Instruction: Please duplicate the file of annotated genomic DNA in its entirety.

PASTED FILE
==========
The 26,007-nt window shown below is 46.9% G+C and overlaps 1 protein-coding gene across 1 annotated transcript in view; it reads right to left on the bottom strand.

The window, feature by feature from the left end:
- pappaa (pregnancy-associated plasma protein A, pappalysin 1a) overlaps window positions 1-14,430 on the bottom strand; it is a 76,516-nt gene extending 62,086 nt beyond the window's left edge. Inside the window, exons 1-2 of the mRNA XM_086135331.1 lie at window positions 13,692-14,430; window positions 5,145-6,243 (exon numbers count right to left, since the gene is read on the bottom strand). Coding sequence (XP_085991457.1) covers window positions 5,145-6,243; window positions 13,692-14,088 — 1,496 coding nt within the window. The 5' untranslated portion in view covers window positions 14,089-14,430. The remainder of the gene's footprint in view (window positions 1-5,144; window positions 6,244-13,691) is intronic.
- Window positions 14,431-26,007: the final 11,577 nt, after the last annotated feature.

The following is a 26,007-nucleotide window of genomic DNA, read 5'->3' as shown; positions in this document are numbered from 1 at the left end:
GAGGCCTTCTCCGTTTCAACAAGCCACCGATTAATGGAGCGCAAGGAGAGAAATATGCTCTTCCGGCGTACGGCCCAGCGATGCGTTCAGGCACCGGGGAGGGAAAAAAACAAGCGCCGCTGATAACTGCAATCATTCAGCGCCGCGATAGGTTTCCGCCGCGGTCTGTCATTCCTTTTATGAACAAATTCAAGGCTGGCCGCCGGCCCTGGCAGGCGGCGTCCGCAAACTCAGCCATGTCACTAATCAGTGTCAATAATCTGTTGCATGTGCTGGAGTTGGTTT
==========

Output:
The 26,007-nt window shown below is 46.9% G+C and overlaps 1 protein-coding gene across 1 annotated transcript in view; it reads right to left on the bottom strand.

The window, feature by feature from the left end:
- pappaa (pregnancy-associated plasma protein A, pappalysin 1a) overlaps window positions 1-14,430 on the bottom strand; it is a 76,516-nt gene extending 62,086 nt beyond the window's left edge. Inside the window, exons 1-2 of the mRNA XM_086135331.1 lie at window positions 13,692-14,430; window positions 5,145-6,243 (exon numbers count right to left, since the gene is read on the bottom strand). Coding sequence (XP_085991457.1) covers window positions 5,145-6,243; window positions 13,692-14,088 — 1,496 coding nt within the window. The 5' untranslated portion in view covers window positions 14,089-14,430. The remainder of the gene's footprint in view (window positions 1-5,144; window positions 6,244-13,691) is intronic.
- Window positions 14,431-26,007: the final 11,577 nt, after the last annotated feature.

The following is a 26,007-nucleotide window of genomic DNA, read 5'->3' as shown; positions in this document are numbered from 1 at the left end:
GAGGCCTTCTCCGTTTCAACAAGCCACCGATTAATGGAGCGCAAGGAGAGAAATATGCTCTTCCGGCGTACGGCCCAGCGATGCGTTCAGGCACCGGGGAGGGAAAAAAACAAGCGCCGCTGATAACTGCAATCATTCAGCGCCGCGATAGGTTTCCGCCGCGGTCTGTCATTCCTTTTATGAACAAATTCAAGGCTGGCCGCCGGCCCTGGCAGGCGGCGTCCGCAAACTCAGCCATGTCACTAATCAGTGTCAATAATCTGTTGCATGTGCTGGAGTTGGTTT